At the meeting, Uber held up plastic bins with 10,000 blue and white ping pong balls, which the company said represented the 10,000 signatures on a petition demanding the service in New Orleans. 

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Tuesday, March 31, 2015

Bike to Work Day? Try Bike to Work Week

Posted By on Tue, Mar 31, 2015 at 6:03 PM

Cyclists commute during Bike to Work Week 2014 - DANIEL PASCHALL
  • DANIEL PASCHALL
  • Cyclists commute during Bike to Work Week 2014

Bike to Work Day, now in its fourth year, has been a staple of the growing cyclist and alternative transportation movement that continues to find its legs in New Orleans. This year, from April 13-17, local cycling advocacy group Bike Easy is turning a single day into an entire work week, with cycling challenges, events, a happy hour and a community forum it hopes will continue to promote the ever-growing popularity of two-wheel motion. 

Anneka Olson, Bike Easy's Community Education Manager, says the decision came from the organization's ambition to make the event even bigger than it has been in years past. "We've been able to grow every year," she says. "Last year we had over 750 riders participate, and we wanted to think more strategically about how we could continue to grow those numbers in a dramatic way. We thought that having these other events would make it possible for more people to participate."

Fear not: Bike to Work Day still exists, and it's April 15. This year, like last, riders can meet up for free coffee at designated meet-ups (exact addresses below the jump) in Algiers, Broadmoor, Gentilly, Mid-City and Uptown at 7 a.m. All of the neighborhood meet up trains will make their way to Lafayette Square, where Bike Easy, with the help of Bike to Work week sponsor Entergy, will serve free coffee and breakfast to participants from 8 a.m. to 9:30 a.m.

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Wednesday, March 25, 2015

New Orleans City Council to vote April 9 on ride-app services like Lyft and Uber

Posted By on Wed, Mar 25, 2015 at 5:26 PM

A Lyft car drives through San Francisco. The privately owned vehicles easily are recognizable due to the whimsical pink mustaches on the front bumpers. - CREATIVE COMMONS/RAIDO
  • CREATIVE COMMONS/RAIDO
  • A Lyft car drives through San Francisco. The privately owned vehicles easily are recognizable due to the whimsical pink mustaches on the front bumpers.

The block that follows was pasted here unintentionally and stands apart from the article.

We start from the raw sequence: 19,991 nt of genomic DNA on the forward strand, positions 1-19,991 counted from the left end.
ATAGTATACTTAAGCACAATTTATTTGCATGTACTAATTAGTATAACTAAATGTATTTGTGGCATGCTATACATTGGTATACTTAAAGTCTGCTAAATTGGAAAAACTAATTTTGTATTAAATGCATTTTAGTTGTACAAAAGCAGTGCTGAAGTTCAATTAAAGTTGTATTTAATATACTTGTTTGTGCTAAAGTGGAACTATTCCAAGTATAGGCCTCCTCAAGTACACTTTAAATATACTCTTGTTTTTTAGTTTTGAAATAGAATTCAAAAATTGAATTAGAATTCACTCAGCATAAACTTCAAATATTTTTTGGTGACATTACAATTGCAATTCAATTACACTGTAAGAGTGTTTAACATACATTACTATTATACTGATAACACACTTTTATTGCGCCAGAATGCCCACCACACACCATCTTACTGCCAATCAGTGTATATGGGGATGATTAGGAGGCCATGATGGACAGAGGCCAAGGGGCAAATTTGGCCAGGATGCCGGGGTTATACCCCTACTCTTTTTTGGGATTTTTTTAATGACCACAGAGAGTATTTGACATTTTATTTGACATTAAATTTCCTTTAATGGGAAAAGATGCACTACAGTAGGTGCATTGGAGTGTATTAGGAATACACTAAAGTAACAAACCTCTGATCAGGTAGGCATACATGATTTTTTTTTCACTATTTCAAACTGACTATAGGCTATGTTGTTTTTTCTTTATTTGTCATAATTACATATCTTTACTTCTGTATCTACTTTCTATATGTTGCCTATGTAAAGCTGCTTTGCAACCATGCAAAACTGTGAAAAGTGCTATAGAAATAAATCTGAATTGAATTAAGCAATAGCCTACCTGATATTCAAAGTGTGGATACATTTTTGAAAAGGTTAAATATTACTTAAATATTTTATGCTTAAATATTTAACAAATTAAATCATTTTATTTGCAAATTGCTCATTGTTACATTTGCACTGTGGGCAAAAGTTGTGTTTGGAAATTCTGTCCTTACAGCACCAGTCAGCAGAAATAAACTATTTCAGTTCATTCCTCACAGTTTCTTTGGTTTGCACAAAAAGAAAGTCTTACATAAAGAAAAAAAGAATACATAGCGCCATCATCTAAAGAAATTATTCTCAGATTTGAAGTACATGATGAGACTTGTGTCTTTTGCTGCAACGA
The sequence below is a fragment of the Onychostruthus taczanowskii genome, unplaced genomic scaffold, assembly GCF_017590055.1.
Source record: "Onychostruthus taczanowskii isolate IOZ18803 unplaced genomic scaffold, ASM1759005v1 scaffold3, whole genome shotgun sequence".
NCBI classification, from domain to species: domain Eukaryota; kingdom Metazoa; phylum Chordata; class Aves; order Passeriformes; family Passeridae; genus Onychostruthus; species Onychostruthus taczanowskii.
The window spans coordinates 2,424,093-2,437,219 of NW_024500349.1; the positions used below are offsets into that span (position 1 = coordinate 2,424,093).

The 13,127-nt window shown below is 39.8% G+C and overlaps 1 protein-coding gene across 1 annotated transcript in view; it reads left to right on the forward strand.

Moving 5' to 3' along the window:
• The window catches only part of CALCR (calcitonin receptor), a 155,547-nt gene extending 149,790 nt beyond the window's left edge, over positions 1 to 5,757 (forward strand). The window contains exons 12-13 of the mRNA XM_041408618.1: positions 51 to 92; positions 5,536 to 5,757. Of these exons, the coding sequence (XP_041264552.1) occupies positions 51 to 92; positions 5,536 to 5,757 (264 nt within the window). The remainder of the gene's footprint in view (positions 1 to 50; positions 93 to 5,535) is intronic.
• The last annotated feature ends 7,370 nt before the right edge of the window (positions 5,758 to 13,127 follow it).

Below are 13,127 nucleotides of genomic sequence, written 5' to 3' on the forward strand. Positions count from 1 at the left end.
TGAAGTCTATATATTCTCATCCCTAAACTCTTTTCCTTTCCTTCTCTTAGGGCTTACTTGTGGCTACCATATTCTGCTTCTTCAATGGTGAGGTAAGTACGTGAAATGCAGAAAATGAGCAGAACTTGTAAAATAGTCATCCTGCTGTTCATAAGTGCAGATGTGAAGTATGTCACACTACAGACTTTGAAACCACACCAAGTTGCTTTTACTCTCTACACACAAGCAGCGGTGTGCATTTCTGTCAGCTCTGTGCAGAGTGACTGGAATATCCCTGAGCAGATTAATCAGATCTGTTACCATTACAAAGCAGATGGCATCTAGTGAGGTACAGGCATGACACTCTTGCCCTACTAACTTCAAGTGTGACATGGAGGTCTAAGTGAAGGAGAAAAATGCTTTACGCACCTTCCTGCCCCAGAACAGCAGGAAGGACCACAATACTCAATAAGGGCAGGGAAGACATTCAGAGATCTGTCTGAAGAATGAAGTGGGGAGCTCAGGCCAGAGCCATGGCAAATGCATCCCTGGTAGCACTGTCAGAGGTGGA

New Orleans might have ride-app services like Uber and Lyft in time for the New Orleans Jazz & Heritage Festival, if City Councilmembers Jared Brossett and Susan Guidry get their way. Brossett (who is the chair of the council's Transportation and Airport Committee) and Guidry have set April 9 as the date when legislation will be proposed "to legalize transportation network services in the City of New Orleans."

That date, Brossett said in a statement, was in response to more than 50 proposed amendments to the legislation, which was introduced in early March. Those amendments came from "stakeholders" in the legislation, Brossett said, including ride-app companies and, presumably, the local taxi industry, which has objected to the ride-app services. As Gambit's Jeanie Riess wrote at the time:
The ordinance would create a new class of for-hire vehicles called "Transportation Network Companies" (TNCs). It also proposes a formal registry of drivers, a fee of $15,000 a year per company, and a mileage fee of 50 cents per pickup paid to the city. It would require drivers to have a Louisiana driver's license and undergo the same background checks and drug tests as cab drivers. 
The Transportation and Airport Committee will first discuss the ordinance and possible amendments at an April 1 meeting, before passing it to the full council at the council's regular meeting April 9. It's unclear which of those provisions would be affected by any proposed amendments.

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Wednesday, January 28, 2015

Here's your list of Carnival transit changes

Posted By on Wed, Jan 28, 2015 at 5:35 PM

JEANIE RIESS
  • JEANIE RIESS

There's no such thing as two weeks of giant street parties without some necessary transit interruptions, so the Regional Transit Authority  (RTA) has put out a list of alternate routes, detours and schedule changes to get you going places on-time. 

From February 12-14, shuttle buses will replaces the Canal Street and Loyola Avenue streetcar lines. In general, streetcars will run up to two hours before and after parades, but check the link for a more detailed breakdown of time changes. 

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Thursday, January 22, 2015

This Saturday, help design the transit system you think New Orleans needs

Posted By on Thu, Jan 22, 2015 at 5:37 PM

COURTESY RIDE NEW ORLEANS
  • Courtesy RIDE New Orleans

On Saturday beginning at 8:30 a.m. at Sojourner Truth Neighborhood Center, RIDE New Orleans will host the first opportunity post-Katrina for transit riders, community leaders and public officials to come together to discuss what a quality transportation system in New Orleans should look like.

RIDE, the New Orleans nonprofit that advocates for public transportation in the city on a policy and grassroots level, has worked over the past year to increase public input in decision-making processes at the Regional Transit Authority (RTA). Director Rachel Heiligman told Gambit she hopes to involve more transit riders in decision-making and planning, and to help transit riders understand how decisions about the infrastructure they use every day are made.